U.S. Supreme Court
Union & Planters' Bank v. Memphis, 189 U.S. 71 (1903)
Union and Planters' Bank v. Memphis
Nos. 67, 221
Submitted March 20, 1903
Decided April 13, 1903
189 U.S. 71
Where diversity of citizenship does not exist and the jurisdiction of the circuit court rests solely on the ground that the cause of action arose under the Constitution of the United States, an appeal lies directly to this Court under § 5 of the Judiciary Act of 1891, and if an appeal should be presented to the circuit court of appeals and there go to decree, this Court will reverse the decree not on the merits, but by reason of want of jurisdiction in that court. It is not the intention of the Judiciary Act of 1891 to allow two appeals in cases of that description. chanroblesvirtualawlibrary
The doctrine of res judicata, under the decisions of the highest court of Tennessee, is not applicable to taxes for years other than those under consideration in the particular case. The effect of a prior judgment of a state court as res judicata is a question of state, and not of federal, law.
Where a former judgment pleaded has no force or effect in the state courts of Tennessee as exempting a corporation from certain taxes other than as a bar to the identical. taxes litigated in that suit, the courts of the United States can accord it no greater efficacy.
The Union & Planters' Bank of Memphis was incorporated under a charter granted by the General Assembly or the State of Tennessee in 1858, which contained the following provision: "That said company shall pay an annual tax of one-half of one percent on each share of stock subscribed, which shall be in lieu of all other taxes." The corporation was located in the City of Memphis, Shelby County, Tennessee, and that city, pursuant to an act of the Legislature of Tennessee, assessed an ad valorem tax for the year 1899, for municipal purposes, on the capital stock of the bank. The bank thereupon filed its bill in the Circuit Court of the United States for the Western Division of the Western District of Tennessee, in which it was alleged that the law under which the assessment was made impaired the obligation of the contract created by the above-quoted clause of the charter. The bill further averred that, in a former litigation between the bank and the city, wherein it was sought to enforce a municipal assessment of taxes on the capital stock of the bank for the years 1888, 1889, and 1890, it was adjudged by the Supreme Court of Tennessee that, by the provision aforesaid, the capital stock of the corporation was exempt from all general taxation. The record and judgment in that suit were set out in full, and pleaded as a final judicial determination of the bank's exemption from the payment of ad valorem taxes on its capital stock, and it was averred that the judgment so pleaded was based on the identical claim of exemption now asserted, and on identically the same facts and conditions under which this assessment was made.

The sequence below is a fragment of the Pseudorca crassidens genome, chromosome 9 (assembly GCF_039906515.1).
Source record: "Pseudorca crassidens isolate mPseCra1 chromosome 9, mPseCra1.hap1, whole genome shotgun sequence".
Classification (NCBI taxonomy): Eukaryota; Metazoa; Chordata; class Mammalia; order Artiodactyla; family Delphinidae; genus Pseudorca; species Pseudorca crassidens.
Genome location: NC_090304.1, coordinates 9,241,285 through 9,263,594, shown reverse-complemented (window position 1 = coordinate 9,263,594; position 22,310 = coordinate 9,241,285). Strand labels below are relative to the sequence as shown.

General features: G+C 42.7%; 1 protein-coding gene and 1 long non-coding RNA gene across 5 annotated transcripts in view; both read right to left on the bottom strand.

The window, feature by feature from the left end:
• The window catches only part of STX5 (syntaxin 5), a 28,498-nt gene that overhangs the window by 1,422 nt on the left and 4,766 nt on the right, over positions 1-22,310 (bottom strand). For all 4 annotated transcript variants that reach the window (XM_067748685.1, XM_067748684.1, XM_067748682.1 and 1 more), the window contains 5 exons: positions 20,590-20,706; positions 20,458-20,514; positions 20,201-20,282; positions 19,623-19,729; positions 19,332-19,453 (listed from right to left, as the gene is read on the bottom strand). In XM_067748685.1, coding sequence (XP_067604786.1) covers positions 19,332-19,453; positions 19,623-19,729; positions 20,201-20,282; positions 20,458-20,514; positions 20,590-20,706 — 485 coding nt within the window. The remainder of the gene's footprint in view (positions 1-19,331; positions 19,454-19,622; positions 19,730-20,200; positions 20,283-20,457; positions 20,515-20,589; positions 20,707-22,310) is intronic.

The prayer was that the assessment be cancelled, and complainant be declared to be exempt from the payment to the city of ad valorem taxes on its capital stock. chanroblesvirtualawlibrary
Defendants demurred, and the demurrer was sustained and the bill dismissed November 6, 1900, whereupon complainant prayed and perfected an appeal to, and also took a writ of error from, the United States Circuit Court of Appeals for the Sixth Circuit, and the case was docketed there on or about November 27, 1900.
On February 11, 1901, complainant prayed, and was granted an appeal from the decree of the circuit court directly to this Court, the record was filed here, March 23, 1901, and the case is now No. 67.
The case in the circuit court of appeals was heard June 10, 1901, and the decree below was affirmed October 21, 1901. 111 F.5d 1. Thereupon complainant, appellant in that court, prosecuted an appeal from its decree to this Court, and the case was docketed here January 13, 1902, and is now No. 221.
Both cases were submitted, as one case, on printed briefs.